“How much of your book is autobiographical?”
It’s among the standard questions authors are asked when the topic arises, and the answer can range from being obvious to obscure – sometimes there’s a direct correlation to the writer’s own experiences, and other times it’s purely removed from any aspect of the writer’s “real” life. Then again, (unless the story in question actually is an autobiography) there would be some smidgen of the writer’s own reality within the story he/she is writing, as the idea itself came forth from his/her imagination. It would make sense that there be some truth within the fiction.
Figuring out how much (if any) is hidden in the stories is the tricky (fun?) part.
I would like to think that an author includes some aspect of their real life into their stories – whether it be a character trait the protagonist (or antagonist) possesses or an element within the narrative arc. Inspiration comes from many places, and life events can be transmogrified into a work of fiction, regardless of genre. The people one meets and the places one visits influence your perspective and factor in how you go about in this world (whether or not there is a world beyond this world is questionable, and would make for an interesting story in and of itself).
Then there’s the issue of writing style and tone, which can be reflective of the writer or serve as a facade to further confuse readers with regards to the writer and his/her “true” identity. It becomes a question of discerning between the public and private persona – how he/she chooses to present themselves to the world may or may not be how he/she truly is. The degree to which an author is like the characters they create is variable – sometimes a little, sometimes a lot, and maybe not at all. That’s the fun in writing fiction – the limits to which one can stretch the imagination are endless, and (especially when writing mystery/horror stories) the (often horrible) things one can do to fictional characters is cathartic (and won’t lead to prosecution so long as they remain on the written page).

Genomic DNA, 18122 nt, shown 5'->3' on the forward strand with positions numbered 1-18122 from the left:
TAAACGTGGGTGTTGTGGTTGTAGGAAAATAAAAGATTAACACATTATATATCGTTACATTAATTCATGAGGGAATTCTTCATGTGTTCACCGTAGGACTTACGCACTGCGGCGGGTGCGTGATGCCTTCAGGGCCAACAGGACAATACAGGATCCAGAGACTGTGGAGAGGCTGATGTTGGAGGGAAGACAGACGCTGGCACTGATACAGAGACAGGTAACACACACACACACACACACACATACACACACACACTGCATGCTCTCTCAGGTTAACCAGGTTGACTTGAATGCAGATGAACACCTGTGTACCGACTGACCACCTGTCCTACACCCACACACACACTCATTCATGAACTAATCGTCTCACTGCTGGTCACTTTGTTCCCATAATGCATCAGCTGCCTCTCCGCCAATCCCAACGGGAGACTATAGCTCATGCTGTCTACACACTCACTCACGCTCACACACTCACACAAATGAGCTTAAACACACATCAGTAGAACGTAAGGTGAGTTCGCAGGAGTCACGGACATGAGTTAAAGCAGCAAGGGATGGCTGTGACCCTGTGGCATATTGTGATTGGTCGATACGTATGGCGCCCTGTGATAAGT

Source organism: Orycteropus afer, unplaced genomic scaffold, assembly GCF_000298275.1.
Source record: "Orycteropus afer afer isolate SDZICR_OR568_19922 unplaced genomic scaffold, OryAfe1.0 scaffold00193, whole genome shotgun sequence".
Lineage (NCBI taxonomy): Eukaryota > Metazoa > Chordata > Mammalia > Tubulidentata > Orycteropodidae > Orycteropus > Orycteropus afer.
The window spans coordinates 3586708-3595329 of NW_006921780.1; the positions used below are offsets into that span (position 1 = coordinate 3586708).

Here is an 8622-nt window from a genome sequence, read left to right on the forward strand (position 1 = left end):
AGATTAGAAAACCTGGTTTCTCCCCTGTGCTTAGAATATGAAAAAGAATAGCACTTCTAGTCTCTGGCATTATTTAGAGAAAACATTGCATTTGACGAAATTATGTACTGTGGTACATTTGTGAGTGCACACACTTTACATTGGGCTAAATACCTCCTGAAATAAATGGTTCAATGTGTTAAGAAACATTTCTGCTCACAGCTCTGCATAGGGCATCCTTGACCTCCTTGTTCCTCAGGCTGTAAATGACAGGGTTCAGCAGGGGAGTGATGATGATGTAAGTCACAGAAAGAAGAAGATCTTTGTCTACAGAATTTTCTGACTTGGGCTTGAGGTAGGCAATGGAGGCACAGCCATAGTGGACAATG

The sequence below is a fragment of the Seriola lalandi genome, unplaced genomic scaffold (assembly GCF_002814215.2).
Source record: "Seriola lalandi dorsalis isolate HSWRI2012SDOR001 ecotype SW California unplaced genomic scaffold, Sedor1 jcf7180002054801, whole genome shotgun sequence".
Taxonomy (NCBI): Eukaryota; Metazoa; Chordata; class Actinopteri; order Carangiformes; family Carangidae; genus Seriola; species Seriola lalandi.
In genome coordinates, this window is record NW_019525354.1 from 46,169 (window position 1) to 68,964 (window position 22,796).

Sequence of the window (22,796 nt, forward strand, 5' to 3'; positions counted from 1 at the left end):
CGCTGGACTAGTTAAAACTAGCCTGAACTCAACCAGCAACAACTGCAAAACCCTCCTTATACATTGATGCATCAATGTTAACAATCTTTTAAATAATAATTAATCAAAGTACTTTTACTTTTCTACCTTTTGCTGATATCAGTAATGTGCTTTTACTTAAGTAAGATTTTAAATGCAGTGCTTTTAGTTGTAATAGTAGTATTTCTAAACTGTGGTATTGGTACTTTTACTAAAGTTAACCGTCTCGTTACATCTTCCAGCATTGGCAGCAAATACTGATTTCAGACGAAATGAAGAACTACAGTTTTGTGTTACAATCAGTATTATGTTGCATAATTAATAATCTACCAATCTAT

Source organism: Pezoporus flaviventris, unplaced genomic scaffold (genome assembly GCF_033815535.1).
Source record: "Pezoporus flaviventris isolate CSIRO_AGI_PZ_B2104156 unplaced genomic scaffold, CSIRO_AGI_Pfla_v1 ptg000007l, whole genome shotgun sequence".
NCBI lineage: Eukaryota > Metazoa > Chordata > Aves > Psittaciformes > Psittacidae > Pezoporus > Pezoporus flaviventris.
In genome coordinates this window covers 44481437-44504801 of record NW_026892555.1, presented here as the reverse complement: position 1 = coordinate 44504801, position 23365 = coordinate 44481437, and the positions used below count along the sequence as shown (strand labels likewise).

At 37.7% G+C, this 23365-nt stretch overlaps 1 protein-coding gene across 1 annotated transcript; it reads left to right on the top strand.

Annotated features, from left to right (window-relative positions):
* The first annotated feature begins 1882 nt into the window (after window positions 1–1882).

The authorship question would arise if scholars in the far distant future would attempt to ascertain the identity of a particular work of literature, should such a question arise. This would be relevant if the authorship of a work of literature is questionable – as in the case of the works of William Shakespeare (who died 400 years ago today, and is the quasi inspiration of this entry). As a theater dork/geek/nerd, it’s fascinating that the mystery of whether or not Shakespeare wrote the plays (and/or the sonnets) endures to this day. There are loads of theories that other (perhaps not as famous) playwrights “actually” wrote the plays, from the plausible to the absurd (there isn’t enough time to go through all the theories at great length, so I won’t).
These days, there are intricate algorithms that can analyze a writer’s work and identify a writer in question, should there be an authorship question – there are even websites that can analyze a piece of writing and compare it to other (notable and famous) writers. So the authorship question may no longer be questionable if there is an identifiable piece of writing attributed to said writer.
So, how much of my writing is autobiographical?
Yes. (and that’s all I’m prepared to divulge at this time)